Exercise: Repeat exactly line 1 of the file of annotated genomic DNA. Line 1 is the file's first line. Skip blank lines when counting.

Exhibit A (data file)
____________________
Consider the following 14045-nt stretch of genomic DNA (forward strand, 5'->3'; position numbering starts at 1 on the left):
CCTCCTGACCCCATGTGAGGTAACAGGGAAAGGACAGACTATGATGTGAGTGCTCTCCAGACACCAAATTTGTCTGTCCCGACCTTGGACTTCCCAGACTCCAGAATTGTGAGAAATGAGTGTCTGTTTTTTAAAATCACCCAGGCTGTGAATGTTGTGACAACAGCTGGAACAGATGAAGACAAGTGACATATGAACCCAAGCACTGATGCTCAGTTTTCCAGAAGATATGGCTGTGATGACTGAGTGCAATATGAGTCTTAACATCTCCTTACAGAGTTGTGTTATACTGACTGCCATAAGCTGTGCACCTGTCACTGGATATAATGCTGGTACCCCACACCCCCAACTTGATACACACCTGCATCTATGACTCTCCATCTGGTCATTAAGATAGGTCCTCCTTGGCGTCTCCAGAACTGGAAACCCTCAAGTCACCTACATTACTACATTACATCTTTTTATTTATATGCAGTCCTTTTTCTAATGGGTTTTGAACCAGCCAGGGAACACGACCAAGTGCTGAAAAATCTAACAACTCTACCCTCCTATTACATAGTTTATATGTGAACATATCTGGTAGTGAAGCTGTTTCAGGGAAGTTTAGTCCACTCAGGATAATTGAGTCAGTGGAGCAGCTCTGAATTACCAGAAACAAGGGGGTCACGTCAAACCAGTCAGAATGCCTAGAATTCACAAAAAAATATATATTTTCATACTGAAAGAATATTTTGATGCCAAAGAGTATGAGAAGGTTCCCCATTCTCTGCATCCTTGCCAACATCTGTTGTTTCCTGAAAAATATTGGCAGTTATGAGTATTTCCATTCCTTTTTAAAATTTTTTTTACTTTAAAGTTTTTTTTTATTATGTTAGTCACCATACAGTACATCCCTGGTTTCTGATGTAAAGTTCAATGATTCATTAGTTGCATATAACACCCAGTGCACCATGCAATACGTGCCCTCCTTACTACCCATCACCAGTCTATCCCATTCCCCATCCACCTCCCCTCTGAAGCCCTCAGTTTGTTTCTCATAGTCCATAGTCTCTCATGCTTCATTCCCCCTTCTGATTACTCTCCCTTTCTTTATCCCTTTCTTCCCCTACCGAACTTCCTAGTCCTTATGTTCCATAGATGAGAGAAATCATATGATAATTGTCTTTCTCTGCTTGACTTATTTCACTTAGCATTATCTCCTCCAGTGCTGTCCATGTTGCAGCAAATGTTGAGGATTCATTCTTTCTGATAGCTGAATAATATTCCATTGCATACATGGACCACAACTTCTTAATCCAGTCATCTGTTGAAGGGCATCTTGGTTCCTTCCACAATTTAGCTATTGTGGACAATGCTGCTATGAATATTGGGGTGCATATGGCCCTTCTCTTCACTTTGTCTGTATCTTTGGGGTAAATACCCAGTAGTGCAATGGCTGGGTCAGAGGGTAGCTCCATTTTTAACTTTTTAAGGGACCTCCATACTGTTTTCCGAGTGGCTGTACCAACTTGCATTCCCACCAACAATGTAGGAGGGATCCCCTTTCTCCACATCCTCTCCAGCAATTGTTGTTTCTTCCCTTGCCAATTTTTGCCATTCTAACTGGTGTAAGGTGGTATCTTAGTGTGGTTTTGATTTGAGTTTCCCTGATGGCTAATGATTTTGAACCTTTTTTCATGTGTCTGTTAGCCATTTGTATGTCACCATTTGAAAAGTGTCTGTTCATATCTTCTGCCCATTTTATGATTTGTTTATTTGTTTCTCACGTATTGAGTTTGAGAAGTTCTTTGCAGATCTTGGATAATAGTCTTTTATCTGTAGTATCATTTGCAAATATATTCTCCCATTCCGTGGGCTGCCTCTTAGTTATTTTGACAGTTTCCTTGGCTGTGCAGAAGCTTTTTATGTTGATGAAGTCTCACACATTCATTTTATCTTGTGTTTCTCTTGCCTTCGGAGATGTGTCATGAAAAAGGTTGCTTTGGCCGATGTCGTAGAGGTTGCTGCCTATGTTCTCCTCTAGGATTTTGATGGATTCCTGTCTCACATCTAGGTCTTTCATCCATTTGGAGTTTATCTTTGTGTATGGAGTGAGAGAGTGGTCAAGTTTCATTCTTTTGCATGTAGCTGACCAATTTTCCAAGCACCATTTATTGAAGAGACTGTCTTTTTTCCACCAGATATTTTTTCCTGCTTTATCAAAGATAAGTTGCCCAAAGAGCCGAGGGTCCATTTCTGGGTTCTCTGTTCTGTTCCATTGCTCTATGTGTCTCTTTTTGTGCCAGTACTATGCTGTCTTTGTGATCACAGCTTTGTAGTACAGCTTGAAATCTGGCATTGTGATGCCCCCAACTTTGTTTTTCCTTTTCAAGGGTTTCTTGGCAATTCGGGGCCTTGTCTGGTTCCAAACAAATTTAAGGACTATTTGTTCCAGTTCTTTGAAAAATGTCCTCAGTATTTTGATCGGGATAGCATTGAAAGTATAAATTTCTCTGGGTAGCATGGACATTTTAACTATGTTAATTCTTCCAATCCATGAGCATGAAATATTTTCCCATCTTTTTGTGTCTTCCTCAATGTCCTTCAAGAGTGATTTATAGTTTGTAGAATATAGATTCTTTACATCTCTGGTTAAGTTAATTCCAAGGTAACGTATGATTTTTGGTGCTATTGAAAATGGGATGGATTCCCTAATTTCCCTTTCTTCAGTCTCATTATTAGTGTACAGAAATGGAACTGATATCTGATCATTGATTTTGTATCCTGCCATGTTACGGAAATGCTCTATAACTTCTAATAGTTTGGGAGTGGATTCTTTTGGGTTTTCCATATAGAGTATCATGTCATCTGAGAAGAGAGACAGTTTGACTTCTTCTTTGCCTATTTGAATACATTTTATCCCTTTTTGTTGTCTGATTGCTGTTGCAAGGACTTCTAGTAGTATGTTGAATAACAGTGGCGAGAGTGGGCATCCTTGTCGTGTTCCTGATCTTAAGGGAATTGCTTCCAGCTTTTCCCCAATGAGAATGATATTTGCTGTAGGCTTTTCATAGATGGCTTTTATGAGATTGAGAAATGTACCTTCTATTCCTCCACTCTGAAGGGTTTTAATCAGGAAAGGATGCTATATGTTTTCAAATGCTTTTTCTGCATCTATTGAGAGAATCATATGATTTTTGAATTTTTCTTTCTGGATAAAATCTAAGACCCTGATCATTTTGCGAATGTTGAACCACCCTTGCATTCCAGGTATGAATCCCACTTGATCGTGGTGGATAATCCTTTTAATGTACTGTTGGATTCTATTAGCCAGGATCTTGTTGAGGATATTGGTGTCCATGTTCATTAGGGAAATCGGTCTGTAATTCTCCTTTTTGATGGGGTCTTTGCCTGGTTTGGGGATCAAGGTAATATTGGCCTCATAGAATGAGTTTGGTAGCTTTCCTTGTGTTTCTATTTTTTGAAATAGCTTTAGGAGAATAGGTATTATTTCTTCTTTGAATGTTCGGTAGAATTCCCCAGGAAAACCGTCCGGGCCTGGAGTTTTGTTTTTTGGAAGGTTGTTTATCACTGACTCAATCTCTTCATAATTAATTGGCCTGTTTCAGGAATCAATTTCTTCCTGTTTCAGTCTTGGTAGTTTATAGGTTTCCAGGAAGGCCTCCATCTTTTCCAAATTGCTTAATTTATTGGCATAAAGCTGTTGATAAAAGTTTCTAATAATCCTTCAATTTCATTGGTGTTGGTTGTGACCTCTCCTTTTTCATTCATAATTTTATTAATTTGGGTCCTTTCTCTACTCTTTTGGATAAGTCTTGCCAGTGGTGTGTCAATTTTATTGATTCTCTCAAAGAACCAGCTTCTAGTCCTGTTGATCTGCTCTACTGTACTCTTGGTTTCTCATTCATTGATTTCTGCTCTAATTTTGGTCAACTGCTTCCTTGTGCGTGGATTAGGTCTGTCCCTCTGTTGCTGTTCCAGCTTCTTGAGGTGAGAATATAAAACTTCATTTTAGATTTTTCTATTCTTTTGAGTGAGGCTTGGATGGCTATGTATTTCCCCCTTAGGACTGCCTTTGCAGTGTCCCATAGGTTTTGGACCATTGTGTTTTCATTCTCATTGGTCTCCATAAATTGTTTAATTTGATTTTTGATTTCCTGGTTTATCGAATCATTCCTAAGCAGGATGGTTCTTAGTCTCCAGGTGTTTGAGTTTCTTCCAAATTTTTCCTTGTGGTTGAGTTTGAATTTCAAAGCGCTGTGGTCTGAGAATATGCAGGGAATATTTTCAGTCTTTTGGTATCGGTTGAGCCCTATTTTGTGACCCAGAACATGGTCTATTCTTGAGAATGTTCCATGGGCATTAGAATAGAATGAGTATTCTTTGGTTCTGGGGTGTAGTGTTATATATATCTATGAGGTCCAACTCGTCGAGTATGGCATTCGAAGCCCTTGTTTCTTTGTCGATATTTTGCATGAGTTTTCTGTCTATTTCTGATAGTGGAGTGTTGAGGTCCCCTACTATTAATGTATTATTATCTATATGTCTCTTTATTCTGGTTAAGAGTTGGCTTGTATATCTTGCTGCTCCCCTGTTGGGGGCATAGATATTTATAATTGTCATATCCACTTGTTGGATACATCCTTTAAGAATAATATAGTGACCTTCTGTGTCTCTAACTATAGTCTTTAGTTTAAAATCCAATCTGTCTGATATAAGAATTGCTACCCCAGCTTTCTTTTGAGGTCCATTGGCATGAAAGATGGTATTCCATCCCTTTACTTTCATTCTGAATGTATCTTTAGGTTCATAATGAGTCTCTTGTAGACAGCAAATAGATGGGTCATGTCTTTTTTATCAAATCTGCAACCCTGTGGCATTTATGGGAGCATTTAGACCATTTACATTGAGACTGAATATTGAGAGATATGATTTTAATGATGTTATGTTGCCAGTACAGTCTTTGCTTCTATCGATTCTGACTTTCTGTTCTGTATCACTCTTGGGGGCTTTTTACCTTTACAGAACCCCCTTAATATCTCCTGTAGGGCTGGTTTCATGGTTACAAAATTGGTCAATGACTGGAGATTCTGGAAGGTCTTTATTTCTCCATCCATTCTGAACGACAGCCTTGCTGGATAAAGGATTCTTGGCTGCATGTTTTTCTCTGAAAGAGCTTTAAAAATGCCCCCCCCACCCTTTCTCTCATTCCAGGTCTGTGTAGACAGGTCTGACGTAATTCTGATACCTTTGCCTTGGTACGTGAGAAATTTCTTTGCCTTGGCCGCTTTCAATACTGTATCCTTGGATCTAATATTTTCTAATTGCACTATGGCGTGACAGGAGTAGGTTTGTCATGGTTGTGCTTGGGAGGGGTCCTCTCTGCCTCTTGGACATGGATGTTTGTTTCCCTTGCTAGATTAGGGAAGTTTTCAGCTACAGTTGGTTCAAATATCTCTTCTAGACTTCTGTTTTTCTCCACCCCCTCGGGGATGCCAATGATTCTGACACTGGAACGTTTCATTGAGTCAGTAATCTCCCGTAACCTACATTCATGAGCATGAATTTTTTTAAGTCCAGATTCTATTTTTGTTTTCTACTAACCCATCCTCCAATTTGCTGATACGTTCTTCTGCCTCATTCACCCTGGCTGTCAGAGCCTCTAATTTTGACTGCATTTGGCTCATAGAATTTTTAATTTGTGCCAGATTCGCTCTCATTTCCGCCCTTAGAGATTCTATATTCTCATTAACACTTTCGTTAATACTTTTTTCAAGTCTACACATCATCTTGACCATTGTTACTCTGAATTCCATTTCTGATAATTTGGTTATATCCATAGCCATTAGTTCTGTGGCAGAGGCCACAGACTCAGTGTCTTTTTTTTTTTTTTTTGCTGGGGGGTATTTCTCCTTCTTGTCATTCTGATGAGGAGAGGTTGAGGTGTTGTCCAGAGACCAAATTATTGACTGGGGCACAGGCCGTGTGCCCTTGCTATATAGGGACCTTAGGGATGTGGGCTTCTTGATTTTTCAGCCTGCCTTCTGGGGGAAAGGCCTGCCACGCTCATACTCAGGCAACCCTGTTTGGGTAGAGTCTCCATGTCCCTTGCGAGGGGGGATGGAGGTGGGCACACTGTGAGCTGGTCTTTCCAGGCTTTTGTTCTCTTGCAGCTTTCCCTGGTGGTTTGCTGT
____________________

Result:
Consider the following 14045-nt stretch of genomic DNA (forward strand, 5'->3'; position numbering starts at 1 on the left):